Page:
Why I Love Cotton Incorporated

I probably have mentioned Cotton Incorporated before, because I have a sincere adoration for the people who work in their Los Angeles office. Years ago, or maybe a year ago (sometimes my memory is poor), I was trying to source a very specific type of cotton knit and contacted their field office. They sent me a color card, full of the next year’s color forecasts, a sourcing guide for all sorts of mills and converters, indexed by fabric knit/weave, and a bunch of other stuff (I told you about my memory). All at no cost, and that’s a dream come true when you realize just how expensive it is to purchase any sourcing reference book.


Over the years, I have come back to Cotton Inc. for other resources. From obtaining a list of garment dyers, fabric printers and small minimum fabric wholesalers, I have used Cotton Inc. extensively. If you’re ever in Los Angeles (and presumably New York), they have fabric libraries in their offices where they showcase swatches of fabrics from all the participating companies. The fabric library is organized by type of weave or knit and includes all the information you need, including fabric composition, weight, width and stock number and manufacturer info.

Where resources like this come in handy is when looking for something very specific. Sometimes it is difficult to wade through all the companies offering a specific type of fabric, and it really helps to be able to ask someone who is familiar with a multitude of companies. It saves a lot of time, and you know they have what you are looking for.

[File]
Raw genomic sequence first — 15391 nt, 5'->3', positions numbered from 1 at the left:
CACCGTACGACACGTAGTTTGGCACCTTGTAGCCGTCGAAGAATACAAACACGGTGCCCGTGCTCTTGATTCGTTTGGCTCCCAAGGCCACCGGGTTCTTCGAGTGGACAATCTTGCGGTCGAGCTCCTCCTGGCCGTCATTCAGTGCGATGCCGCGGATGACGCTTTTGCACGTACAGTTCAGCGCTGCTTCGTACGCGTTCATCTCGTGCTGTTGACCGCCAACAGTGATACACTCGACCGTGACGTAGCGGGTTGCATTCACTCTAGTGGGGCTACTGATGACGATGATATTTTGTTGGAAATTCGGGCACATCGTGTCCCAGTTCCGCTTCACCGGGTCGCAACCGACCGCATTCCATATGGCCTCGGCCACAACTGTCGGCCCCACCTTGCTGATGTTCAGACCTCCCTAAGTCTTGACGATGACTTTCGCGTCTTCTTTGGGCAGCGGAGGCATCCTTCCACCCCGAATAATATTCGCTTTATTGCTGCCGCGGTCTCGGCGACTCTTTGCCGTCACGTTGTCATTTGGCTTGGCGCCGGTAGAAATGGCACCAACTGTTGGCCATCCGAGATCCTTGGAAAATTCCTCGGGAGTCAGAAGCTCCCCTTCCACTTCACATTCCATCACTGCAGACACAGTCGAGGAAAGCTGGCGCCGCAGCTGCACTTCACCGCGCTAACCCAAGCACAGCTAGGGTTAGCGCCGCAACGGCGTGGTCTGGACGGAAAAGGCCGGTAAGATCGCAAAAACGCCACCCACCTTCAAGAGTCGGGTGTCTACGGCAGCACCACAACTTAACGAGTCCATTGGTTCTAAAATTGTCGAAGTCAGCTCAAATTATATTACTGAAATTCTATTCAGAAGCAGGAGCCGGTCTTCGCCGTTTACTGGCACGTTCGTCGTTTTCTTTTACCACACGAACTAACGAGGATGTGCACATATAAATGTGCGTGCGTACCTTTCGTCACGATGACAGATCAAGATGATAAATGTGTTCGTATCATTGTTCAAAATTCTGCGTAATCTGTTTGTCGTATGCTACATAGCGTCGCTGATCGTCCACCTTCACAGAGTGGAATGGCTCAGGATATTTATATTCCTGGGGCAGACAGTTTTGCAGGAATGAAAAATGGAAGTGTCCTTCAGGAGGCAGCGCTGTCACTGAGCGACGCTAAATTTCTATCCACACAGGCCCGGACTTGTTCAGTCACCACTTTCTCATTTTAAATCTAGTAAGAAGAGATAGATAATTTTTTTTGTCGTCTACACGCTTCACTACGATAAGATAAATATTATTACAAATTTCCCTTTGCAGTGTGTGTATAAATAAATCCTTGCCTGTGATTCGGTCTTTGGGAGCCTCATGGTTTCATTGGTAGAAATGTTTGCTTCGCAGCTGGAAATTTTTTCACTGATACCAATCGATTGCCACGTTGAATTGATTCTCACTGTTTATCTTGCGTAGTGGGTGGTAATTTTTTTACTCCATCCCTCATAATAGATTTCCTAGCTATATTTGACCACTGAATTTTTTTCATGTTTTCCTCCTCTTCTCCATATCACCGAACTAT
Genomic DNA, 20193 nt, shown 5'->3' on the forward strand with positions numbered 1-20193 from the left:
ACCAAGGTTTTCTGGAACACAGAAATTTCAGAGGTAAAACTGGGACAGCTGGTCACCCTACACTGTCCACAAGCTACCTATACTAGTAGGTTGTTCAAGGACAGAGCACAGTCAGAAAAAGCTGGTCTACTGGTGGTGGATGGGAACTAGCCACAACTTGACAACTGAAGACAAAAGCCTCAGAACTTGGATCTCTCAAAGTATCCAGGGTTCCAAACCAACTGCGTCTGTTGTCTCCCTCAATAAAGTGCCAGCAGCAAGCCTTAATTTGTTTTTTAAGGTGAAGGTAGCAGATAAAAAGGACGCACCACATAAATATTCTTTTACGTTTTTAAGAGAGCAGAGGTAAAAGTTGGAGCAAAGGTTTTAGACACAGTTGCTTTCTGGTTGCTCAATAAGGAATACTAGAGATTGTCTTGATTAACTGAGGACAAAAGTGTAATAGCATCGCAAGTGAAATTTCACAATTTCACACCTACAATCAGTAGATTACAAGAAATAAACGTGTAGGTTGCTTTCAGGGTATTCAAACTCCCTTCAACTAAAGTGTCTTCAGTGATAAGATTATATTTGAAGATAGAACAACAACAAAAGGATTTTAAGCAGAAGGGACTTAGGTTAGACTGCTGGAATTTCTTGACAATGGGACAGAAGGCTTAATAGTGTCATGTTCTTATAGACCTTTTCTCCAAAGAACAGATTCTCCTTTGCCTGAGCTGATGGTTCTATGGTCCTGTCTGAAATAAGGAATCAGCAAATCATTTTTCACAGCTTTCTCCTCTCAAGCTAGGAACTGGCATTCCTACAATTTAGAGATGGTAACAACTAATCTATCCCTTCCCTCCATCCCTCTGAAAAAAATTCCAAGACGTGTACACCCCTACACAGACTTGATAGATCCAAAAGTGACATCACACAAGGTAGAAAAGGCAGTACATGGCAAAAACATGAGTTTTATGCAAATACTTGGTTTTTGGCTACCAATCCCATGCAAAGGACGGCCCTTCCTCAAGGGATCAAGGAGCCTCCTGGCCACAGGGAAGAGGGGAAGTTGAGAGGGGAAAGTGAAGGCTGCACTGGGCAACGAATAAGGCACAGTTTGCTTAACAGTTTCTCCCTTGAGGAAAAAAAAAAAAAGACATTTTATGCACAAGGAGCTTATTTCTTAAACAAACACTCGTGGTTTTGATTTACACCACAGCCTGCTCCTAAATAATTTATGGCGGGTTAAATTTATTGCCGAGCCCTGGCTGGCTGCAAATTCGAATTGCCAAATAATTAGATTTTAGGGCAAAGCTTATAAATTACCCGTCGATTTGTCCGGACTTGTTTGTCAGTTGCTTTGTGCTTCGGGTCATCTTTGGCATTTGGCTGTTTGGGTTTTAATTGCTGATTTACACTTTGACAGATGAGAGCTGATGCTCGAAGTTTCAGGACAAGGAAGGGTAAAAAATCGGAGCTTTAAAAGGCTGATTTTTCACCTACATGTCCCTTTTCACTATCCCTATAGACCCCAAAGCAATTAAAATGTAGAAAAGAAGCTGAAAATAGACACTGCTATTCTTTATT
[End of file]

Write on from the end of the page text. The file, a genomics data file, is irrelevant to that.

They also have a very extensive technical library on fabric finishing, dyeing, knitting and all that good stuff that is fascinating to read if you really want to understand fabric.

If you’re ever looking for something related to cotton, or cotton blends, check them out.

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5 comments

  1. Judith says:

    Thank you for posting this information. I am on the look out for good cotton fabric. It does not hurt to lean anything new either. I must say I do find it facinating to read about fabric. I have learned a lot about fabric in the last few years. I would love to learn more. A couple of years ago I stumbled across a textile dictonary at a library booksale. I bought it for 50 cents. Its been a wealth of fabric information its dated but still very useful.

  2. Michael says:

    Can anyone offer some advice or leads on finding a really good fabric jobber. Preferably operating in the Midwest, (i.e. Chicago). If not a jobber, dealers or mills that offer more unusual fabrics.

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